Damage to the nervous system manifests as peripheral neuropathy. It can impact patients in many debilitating ways, from chronic pain to loss of independence, amputation to increased fall risk. Left untreated, the disease may leave individuals without a driver’s license, sleep deprived, or in a wheelchair. Many factors increase the likelihood of developing the condition. These include diabetes and alcohol abuse.
But do your patients understand the link between peripheral neuropathy and chronic stress? Keep reading for the full scoop on this important topic.
Public awareness about the relationship between diabetes and peripheral neuropathy continues to grow. But fewer people are familiar with the condition’s linkages to chronic alcohol consumption. Nevertheless, alcohol remains one of the most common causes of neuropathy. In fact, researchers believe upwards of 66 percent of individuals with chronic alcohol abuse also exhibit the symptoms of alcoholic polyneuropathy.
Fortunately, knowledge can help your patients make better decisions when it comes to managing this condition. Keep reading for what your patients need to know about alcohol and peripheral neuropathy so that they can make better decisions about managing their health.
Peripheral neuropathy and sleep don’t always mix well. Sixty-eight percent of neuropathy patients report increased nerve pain at night, contributing to restlessness and sleep disruption. Moreover, neuropathy and sleep disturbance create a vicious cycle. Neuropathic pain causes sleep issues, and, in turn, lack of sleep exacerbates nerve discomfort.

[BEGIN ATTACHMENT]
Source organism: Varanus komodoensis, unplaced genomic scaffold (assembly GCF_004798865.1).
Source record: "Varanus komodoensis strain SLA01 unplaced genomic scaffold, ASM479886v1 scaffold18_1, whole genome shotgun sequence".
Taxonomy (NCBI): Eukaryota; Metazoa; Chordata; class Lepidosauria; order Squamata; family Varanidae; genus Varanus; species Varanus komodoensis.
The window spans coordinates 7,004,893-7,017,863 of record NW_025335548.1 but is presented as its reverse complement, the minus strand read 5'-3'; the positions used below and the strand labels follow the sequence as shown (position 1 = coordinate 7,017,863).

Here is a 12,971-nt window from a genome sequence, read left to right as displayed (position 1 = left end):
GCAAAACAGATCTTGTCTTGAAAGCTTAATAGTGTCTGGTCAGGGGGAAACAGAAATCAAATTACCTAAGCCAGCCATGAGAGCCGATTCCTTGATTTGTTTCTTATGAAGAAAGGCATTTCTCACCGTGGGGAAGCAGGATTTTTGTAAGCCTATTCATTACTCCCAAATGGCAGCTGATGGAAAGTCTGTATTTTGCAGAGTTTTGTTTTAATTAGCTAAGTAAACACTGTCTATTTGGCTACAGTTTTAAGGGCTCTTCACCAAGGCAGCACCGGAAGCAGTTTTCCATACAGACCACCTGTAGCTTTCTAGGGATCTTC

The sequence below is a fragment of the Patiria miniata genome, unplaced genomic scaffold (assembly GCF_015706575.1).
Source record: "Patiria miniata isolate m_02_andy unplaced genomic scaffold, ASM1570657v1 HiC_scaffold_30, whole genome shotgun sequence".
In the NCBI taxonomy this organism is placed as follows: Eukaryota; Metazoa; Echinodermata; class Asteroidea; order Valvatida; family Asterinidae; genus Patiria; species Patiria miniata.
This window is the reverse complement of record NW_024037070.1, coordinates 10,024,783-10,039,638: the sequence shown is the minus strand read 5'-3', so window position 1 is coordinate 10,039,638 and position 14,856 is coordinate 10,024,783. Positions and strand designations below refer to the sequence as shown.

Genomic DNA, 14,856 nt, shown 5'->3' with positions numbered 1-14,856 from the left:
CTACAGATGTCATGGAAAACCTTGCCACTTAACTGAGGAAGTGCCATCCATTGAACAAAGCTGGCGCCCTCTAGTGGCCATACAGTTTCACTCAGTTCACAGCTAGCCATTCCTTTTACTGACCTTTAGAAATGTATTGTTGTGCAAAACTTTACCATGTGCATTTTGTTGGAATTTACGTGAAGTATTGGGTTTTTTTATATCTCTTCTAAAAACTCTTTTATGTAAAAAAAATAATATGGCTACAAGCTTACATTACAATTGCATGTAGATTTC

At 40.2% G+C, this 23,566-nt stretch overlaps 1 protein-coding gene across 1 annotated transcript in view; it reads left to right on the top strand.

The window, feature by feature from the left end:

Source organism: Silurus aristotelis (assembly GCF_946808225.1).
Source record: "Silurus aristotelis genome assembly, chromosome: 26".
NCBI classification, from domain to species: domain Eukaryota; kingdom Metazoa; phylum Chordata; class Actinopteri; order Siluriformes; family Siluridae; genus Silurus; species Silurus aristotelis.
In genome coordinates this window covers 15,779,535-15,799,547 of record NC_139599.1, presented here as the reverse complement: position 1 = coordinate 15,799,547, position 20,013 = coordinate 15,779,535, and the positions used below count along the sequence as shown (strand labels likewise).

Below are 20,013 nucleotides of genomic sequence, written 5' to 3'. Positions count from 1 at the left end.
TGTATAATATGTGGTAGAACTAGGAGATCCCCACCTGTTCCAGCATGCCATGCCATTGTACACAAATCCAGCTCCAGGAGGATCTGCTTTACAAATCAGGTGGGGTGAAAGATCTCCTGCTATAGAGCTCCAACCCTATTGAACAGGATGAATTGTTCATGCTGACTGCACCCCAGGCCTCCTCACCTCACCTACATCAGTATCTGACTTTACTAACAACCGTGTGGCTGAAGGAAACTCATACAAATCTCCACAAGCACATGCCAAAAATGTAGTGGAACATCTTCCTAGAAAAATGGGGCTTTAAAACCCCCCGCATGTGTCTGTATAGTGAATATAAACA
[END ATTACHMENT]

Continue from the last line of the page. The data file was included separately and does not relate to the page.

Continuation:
How can you help your peripheral neuropathy patients avoid this terrible cycle, restoring their health and getting a better night’s sleep? Here’s what your patients need to know about how neuropathy impacts rest and what they can do to take back their lives and health.
A long-term complication of diabetes for many people is the onset of peripheral neuropathy. This debilitating condition is caused by high blood sugar levels and leads to small blood vessel damage. When these injured blood vessels become impaired in their ability to supply nutrients and oxygen to nerve cells, neuropathic damage results. Lack of blood supply to critical areas can even contribute to nerve fiber disappearance.
Nerve damage leads to loss of mobility, balance issues, reduced independence, and even driver’s license suspension. But it doesn’t have to be this way. As a pharmacist, you’re uniquely positioned to reach out to patients managing diabetes and conditions related to it. You can encourage them to stay independent longer and keep their licenses through education coupled with a proactive therapeutic regimen.
Here are some things your patients need to know about neuropathy and driving.
As a pharmacist or convenient care clinician, you have many daily interactions with people caring for loved ones with neuropathy. Caretakers may range from spouses to children and friends of individuals who require extra help with their daily routine. Currently, one in three adults in the United States acts as informal caretakers, often providing care for individuals suffering from peripheral neuropathy.
Here's how you can assist caregivers coping with neuropathy by providing them with valuable resources and information about the proven NeuropaCalm Care Program.